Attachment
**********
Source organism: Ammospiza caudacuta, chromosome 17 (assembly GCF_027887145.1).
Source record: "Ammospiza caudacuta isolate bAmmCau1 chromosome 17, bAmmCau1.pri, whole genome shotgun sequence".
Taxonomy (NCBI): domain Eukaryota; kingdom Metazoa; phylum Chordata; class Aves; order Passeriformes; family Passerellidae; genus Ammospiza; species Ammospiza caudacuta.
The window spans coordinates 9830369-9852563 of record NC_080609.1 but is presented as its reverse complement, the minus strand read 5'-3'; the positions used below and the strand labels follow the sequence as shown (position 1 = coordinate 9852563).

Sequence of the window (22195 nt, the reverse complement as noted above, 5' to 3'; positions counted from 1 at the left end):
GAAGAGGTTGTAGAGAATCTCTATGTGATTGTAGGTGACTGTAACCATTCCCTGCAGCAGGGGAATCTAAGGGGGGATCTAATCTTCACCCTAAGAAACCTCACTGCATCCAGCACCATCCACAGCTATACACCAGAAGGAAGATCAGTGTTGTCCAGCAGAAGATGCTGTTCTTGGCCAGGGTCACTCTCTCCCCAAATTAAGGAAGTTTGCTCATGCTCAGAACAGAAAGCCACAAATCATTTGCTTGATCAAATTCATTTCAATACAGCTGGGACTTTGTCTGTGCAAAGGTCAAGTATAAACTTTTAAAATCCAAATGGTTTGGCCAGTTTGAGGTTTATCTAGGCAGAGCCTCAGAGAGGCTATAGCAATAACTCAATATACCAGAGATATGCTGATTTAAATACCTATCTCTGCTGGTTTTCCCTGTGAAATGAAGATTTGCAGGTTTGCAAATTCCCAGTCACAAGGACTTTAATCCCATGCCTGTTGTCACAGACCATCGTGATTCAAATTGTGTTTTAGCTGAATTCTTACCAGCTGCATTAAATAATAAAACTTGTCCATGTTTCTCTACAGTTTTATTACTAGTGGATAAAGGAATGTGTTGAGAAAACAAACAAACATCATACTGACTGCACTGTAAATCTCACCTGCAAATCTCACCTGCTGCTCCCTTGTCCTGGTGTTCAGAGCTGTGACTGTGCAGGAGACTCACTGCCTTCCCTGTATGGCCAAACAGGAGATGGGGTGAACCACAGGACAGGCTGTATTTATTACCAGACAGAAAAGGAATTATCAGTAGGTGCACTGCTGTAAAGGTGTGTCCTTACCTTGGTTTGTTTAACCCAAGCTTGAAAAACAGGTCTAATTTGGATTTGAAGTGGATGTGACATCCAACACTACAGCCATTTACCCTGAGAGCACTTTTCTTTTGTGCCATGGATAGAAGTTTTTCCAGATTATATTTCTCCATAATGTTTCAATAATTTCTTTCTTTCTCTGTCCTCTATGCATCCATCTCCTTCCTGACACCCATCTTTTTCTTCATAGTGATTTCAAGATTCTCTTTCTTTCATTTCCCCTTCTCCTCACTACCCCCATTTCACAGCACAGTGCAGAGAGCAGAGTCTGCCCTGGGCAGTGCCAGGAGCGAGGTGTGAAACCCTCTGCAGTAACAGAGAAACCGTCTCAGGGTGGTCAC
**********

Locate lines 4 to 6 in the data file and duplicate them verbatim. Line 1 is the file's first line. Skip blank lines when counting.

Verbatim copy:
The window spans coordinates 9830369-9852563 of record NC_080609.1 but is presented as its reverse complement, the minus strand read 5'-3'; the positions used below and the strand labels follow the sequence as shown (position 1 = coordinate 9852563).

Sequence of the window (22195 nt, the reverse complement as noted above, 5' to 3'; positions counted from 1 at the left end):
GAAGAGGTTGTAGAGAATCTCTATGTGATTGTAGGTGACTGTAACCATTCCCTGCAGCAGGGGAATCTAAGGGGGGATCTAATCTTCACCCTAAGAAACCTCACTGCATCCAGCACCATCCACAGCTATACACCAGAAGGAAGATCAGTGTTGTCCAGCAGAAGATGCTGTTCTTGGCCAGGGTCACTCTCTCCCCAAATTAAGGAAGTTTGCTCATGCTCAGAACAGAAAGCCACAAATCATTTGCTTGATCAAATTCATTTCAATACAGCTGGGACTTTGTCTGTGCAAAGGTCAAGTATAAACTTTTAAAATCCAAATGGTTTGGCCAGTTTGAGGTTTATCTAGGCAGAGCCTCAGAGAGGCTATAGCAATAACTCAATATACCAGAGATATGCTGATTTAAATACCTATCTCTGCTGGTTTTCCCTGTGAAATGAAGATTTGCAGGTTTGCAAATTCCCAGTCACAAGGACTTTAATCCCATGCCTGTTGTCACAGACCATCGTGATTCAAATTGTGTTTTAGCTGAATTCTTACCAGCTGCATTAAATAATAAAACTTGTCCATGTTTCTCTACAGTTTTATTACTAGTGGATAAAGGAATGTGTTGAGAAAACAAACAAACATCATACTGACTGCACTGTAAATCTCACCTGCAAATCTCACCTGCTGCTCCCTTGTCCTGGTGTTCAGAGCTGTGACTGTGCAGGAGACTCACTGCCTTCCCTGTATGGCCAAACAGGAGATGGGGTGAACCACAGGACAGGCTGTATTTATTACCAGACAGAAAAGGAATTATCAGTAGGTGCACTGCTGTAAAGGTGTGTCCTTACCTTGGTTTGTTTAACCCAAGCTTGAAAAACAGGTCTAATTTGGATTTGAAGTGGATGTGACATCCAACACTACAGCCATTTACCCTGAGAGCACTTTTCTTTTGTGCCATGGATAGAAGTTTTTCCAGATTATATTTCTCCATAATGTTTCAATAATTTCTTTCTTTCTCTGTCCTCTATGCATCCATCTCCTTCCTGACACCCATCTTTTTCTTCATAGTGATTTCAAGATTCTCTTTCTTTCATTTCCCCTTCTCCTCACTACCCCCATTTCACAGCACAGTGCAGAGAGCAGAGTCTGCCCTGGGCAGTGCCAGGAGCGAGGTGTGAAACCCTCTGCAGTAACAGAGAAACCGTCTCAGGGTGGTCAC